Thank you for sharing your story. It is an important one to be known, and I hope that you will find other outlets to publish it widely, especially in the medical and veteran communities. It was an astonishing and painful account. It is a wonder you lived to tell it. My entry into psychiatric drugs came when I was prescribed them off label for migraines. I had never been depressed or anxious but suffered from severe headaches. I was prescribed an antipsychotic, antidepressant and Benzodiazepine. I did not know what class drugs they were at the time. I trusted my neurologist who was a headache specialist. I had such bad reactions to the AP and AD that I was taken off them immediately but stayed on the Benzo for several months along with a seizure medication until my migraines abated. When I tried to stop the Benzo, I spiraled into a tortuous year long ordeal, the chief being insomnia. I was then prescribed antidepressants, ambien, etc. to deal with the insomnia. It was a hell I could not have imagined.

    Your story really hit home for me because of my most recent interaction with psych drugs. I found myself yet again on a med, then trying to taper over several months. I suffered from tardive dyskinesia and akathisia. My hands shook so violently I could not feed myself. I had trouble walking and speaking. My psych doctor told me it was not b/c of the drug b/c it was not addictive. I experienced so many of the same things you detail, my cognition and memory so bad, I could not recall what day it was, got lost going to familiar places, could not make simple decisions. I could not follow television shows, had trouble with basic tasks such as showering. I also became extremely disassociated and emotionally numb. Many of the effects have never gone away after years of being off all meds.

    From where I sit, I believe the suffering endured could be classified as torture. I never read about that possibility as a side effect of psych meds nor of the possibility of permanent damage.

    I am glad you are finding a positive outcome of your terrible ordeal by helping to educate others about TD. I confess that I still cling to the memories of my life before the meds and what could have been. All aspects of my life, my health and relationships have been damaged.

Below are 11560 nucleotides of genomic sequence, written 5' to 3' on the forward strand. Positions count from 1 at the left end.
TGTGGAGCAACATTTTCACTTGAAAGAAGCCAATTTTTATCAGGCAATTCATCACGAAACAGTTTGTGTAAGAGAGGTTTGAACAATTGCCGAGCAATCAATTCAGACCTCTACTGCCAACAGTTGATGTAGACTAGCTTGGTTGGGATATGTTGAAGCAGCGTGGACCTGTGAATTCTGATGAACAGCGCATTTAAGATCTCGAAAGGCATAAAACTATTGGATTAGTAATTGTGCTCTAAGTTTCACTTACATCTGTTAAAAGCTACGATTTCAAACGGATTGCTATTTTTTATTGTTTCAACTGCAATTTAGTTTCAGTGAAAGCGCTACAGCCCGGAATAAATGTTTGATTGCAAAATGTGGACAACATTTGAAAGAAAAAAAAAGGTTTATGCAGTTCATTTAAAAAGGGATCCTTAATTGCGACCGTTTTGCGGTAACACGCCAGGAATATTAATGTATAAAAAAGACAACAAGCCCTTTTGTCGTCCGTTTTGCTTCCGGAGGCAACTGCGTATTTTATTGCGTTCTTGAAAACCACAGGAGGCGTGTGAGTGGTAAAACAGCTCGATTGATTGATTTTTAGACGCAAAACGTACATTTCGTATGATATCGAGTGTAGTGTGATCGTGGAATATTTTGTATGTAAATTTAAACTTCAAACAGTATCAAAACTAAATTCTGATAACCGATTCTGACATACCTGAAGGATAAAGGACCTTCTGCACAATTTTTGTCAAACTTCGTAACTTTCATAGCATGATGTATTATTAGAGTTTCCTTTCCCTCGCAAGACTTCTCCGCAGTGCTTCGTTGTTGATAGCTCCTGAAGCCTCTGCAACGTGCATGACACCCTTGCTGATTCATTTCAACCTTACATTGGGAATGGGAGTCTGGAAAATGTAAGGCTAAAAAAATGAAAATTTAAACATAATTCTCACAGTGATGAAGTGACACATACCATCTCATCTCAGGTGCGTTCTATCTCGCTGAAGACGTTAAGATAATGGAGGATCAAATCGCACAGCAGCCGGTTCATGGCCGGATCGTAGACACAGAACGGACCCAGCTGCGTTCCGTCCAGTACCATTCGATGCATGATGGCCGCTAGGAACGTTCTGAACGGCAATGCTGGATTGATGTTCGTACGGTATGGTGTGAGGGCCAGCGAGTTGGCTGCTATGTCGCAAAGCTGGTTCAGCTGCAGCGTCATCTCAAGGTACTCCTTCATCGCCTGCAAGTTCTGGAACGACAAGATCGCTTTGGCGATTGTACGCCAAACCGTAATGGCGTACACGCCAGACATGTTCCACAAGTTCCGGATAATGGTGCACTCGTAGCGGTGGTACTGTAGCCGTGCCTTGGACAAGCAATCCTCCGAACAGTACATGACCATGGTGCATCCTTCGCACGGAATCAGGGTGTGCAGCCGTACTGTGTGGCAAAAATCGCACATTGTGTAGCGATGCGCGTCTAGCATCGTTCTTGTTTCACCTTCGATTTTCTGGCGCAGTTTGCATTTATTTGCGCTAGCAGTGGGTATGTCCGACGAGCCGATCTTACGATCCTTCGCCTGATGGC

Rebel, thanks for your comments. I agree!

    • Your difficulties are different than mine So far I have experienced being unable to complete a sentence and feeling like I am not in control of my body while trying to walk to the bathroom. I have expressed all my fears to my doctor and he won’t budge on the olanzapine. Whether I’m doing well or bad he wants me to take it for the rest of my life. I also have metabolic syndrome and am diabetic because of the olanzapine. Neither my PCP nor OB-GYN will admit it is because of the olanzapine and suggest that I remove it. Instead they want me to take 3 more medicines, change my diet and exercise and control my numbers that way. It seems like I walked into a hospital 10 years ago and now I’m have to be on a medicine for the rest of my life. Except it’s killing me.

      • Ruyi,

        I’m very sorry you have been dealing with all that. I don’t normally offer my website here, but I do talk about my experiences with olanzapine and many other related issues (see below). I am not pressing you to read it, but I was on olanzapine off and on many years, with many similar issues that you’ve mentioned. It often seems like ‘THEY’ prefer that you ‘jump through hoops and turn around in circles’ to stay on the ‘antipsychotic’.

        I discuss why I ‘preferred’ Saphris when I switched from olanzapine, and what it was like, etc. I am now off Saphris (no major tranquilizer whatsoever for 2.5 months), and there are quite specific reasons for this (both ‘being able’ and self-chosen), and I discuss a few reasons how I’ve done this although there are newer developments as well. My email is there if you’d like to discuss more. I am carefully yet optimistically determined to move forward without any major tranquilizers in my life ever again, as well as other people’s attitudes and pressure that I need to and must use them. However, there are layers, levels, and spectrums of things to do even when life seems to ‘require’ them.

        We do what we can do, if/when/how we can. Peace out:
        http://www.evanhaarbauer.com/orthomolecular/
        http://www.evanhaarbauer.com/